Little Chute Wrestler rebounds after potentially dangerous neck injury
03 / 17 / 2008
Maria Nelson, Media Relations
Affinity Health System
(920) 554-0686 (pager)
LITTLE CHUTE, Wis.-Andy Miller, 17, is no stranger to pain. As a student athlete who competes in wrestling and rugby, he’s seen his fair share of injuries. Most of the time he can play through the pain, but this past wrestling season Miller needed immediate medical assistance.
“I was about a minute into a wrestling match when the other wrestler picked me up and dropped me on my head,” says Miller. “I felt a crack and heard a pop.”
Miller lost the match and walked off the mat. As soon has he reached the sidelines, he collapsed. “I was in a lot of pain and I basically collapsed into my coaches,” he says.
Luckily for Miller, Little Chute High School had Hayley Wallace, licensed athletic trainer from Affinity Health System, available during the wrestling match.
“As soon as Andy went down, I ran over to him,” says Wallace. “Anytime an athlete has trauma to the head or neck or complains of pain directly over the spine, my first priority is to stabilize his neck.”
Wallace’s quick action prevented any further damage to Miller’s neck and spine. She held Miller’s head in her hands until the paramedics arrived.
“I tried to keep Andy calm and still until helped arrived,” says Wallace. “We didn’t know the extent of the injuries, so we were being very cautious.”
“All I could think was I didn’t want this to end my season,” says Miller.
Miller sustained a sprained neck, strained muscles and a stinger involving the nerves in his neck. After some rest, he was back on the mat within two weeks.
“It was amazing to see Andy come back,” says Wallace. “He won his first tournament after the injury and went on to state sectionals.”
Though a little more cautious, Miller says he was really confident getting back on the mat. “I was worried that it would hurt, but I just visualized the match and went from there,” he says.
Spinal cord injuries are not very common in high school sports, but they can happen. “A trainer may never see a spinal injury, but this is my third,” Wallace says. “It’s more common with football players, hockey players and wrestlers.”
Wallace is part of a team of athletic trainers Affinity provides to area high schools, colleges and sports leagues during competitions and practice. The trainers provide athletes with information on nutrition, strengthening and injury prevention and treatment. Most athletes may just stop in to chat.
“My teammates and I usually come in [the training room] just to talk about whatever,” says Miller.
“It’s really important that I foster a relationship with all of my athletes,” says Wallace. “They need to know they can trust me with their concerns no matter what the issue, both on and off the field.”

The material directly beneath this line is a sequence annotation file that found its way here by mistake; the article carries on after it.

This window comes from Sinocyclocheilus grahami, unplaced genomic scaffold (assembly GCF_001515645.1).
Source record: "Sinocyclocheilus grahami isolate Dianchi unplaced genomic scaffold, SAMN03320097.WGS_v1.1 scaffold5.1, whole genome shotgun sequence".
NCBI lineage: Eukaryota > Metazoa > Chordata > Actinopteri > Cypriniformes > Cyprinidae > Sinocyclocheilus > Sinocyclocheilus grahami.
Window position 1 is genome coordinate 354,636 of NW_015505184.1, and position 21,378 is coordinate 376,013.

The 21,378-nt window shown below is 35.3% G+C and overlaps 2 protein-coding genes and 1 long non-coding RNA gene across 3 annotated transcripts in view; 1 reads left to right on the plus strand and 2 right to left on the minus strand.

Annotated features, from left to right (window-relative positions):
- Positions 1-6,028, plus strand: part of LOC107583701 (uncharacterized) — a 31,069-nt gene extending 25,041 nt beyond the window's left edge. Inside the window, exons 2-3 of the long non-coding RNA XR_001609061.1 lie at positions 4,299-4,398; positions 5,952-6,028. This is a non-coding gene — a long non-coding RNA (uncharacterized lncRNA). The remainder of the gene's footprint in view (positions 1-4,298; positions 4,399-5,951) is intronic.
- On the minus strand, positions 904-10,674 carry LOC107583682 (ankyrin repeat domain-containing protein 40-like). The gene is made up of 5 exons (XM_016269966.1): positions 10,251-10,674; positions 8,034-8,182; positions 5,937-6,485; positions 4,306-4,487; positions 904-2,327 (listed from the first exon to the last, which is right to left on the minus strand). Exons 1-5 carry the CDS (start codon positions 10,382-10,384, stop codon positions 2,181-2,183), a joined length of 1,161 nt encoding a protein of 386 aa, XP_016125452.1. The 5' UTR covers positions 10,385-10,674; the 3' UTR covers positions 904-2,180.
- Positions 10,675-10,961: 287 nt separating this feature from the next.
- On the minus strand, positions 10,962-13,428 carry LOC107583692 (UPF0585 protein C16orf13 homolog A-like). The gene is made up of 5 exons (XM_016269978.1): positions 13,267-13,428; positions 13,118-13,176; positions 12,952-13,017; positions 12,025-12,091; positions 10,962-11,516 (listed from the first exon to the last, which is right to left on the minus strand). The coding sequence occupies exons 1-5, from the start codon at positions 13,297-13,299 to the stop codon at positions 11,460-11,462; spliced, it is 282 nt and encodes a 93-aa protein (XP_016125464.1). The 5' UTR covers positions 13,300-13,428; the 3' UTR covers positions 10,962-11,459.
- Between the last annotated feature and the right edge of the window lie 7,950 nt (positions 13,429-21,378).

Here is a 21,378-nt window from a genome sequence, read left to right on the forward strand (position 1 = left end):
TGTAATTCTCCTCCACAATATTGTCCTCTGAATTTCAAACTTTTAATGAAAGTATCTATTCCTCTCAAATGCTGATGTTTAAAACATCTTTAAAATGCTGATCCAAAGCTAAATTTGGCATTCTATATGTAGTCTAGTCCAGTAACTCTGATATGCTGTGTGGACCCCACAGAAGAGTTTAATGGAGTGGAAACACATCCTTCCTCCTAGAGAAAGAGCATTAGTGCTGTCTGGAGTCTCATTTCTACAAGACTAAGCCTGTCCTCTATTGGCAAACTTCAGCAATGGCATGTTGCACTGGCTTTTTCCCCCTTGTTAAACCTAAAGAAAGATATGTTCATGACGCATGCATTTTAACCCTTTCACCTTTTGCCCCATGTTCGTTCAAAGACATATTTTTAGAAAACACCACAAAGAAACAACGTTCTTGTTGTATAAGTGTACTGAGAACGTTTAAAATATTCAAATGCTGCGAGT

If an athlete needs special medical attention, Wallace reaches out to her colleagues at Affinity. “We work with the orthopaedic staff at
Often a physician will come to the high school to clear student athletes for competition and practice. The connection with the athletic trainer keeps both the students and the physicians informed about any issues.
“I have a great team,” says Wallace. “They step up when I need them and they truly understand the athlete just wants to play.”
As for Miller, he’s getting ready for the spring sports season. “I’m thinking about rugby now,” he says. “I’m having some knee issues, so I’ll meet with Hayley to discuss it and we’ll see what happens.”
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For the Editor:
Affinity Health System, a faith-based regional health care network, is the Fox Valley’s second-largest employer, according to the Fox Cities Chamber of Commerce & Industry. For the fourth consecutive year, Affinity has been named one of the nation’s top 64 health systems based on clinical performance according to Thomson Reuters, a leading provider of information and solutions to improve the cost and quality of health care. For ten consecutive years, Affinity Health System has been named to the SDI (formerly Verispan) Integrated Health Network Top 100, an annual assessment of the 100 most highly integrated health care networks in the nation. Both St. Elizabeth Hospital in Appleton and Mercy Medical Center in Oshkosh rank among the top 1 percent of hospitals nationwide in terms of quality and efficiency, as determined by the 2007 Premier | CareScience Select practice National Quality Award. Members of Affinity include Mercy Medical Center and Mercy Health Foundation, Oshkosh; St. Elizabeth Hospital and the St. Elizabeth Hospital Foundation, Appleton; Affinity Medical Group, a regional network of 25 family practice and specialty clinics – 22 of which are recognized as NCQA Level III medical homes, the highest level of recognition – in 14 communities; Calumet Medical Center, Chilton; and Affinity Occupational Health.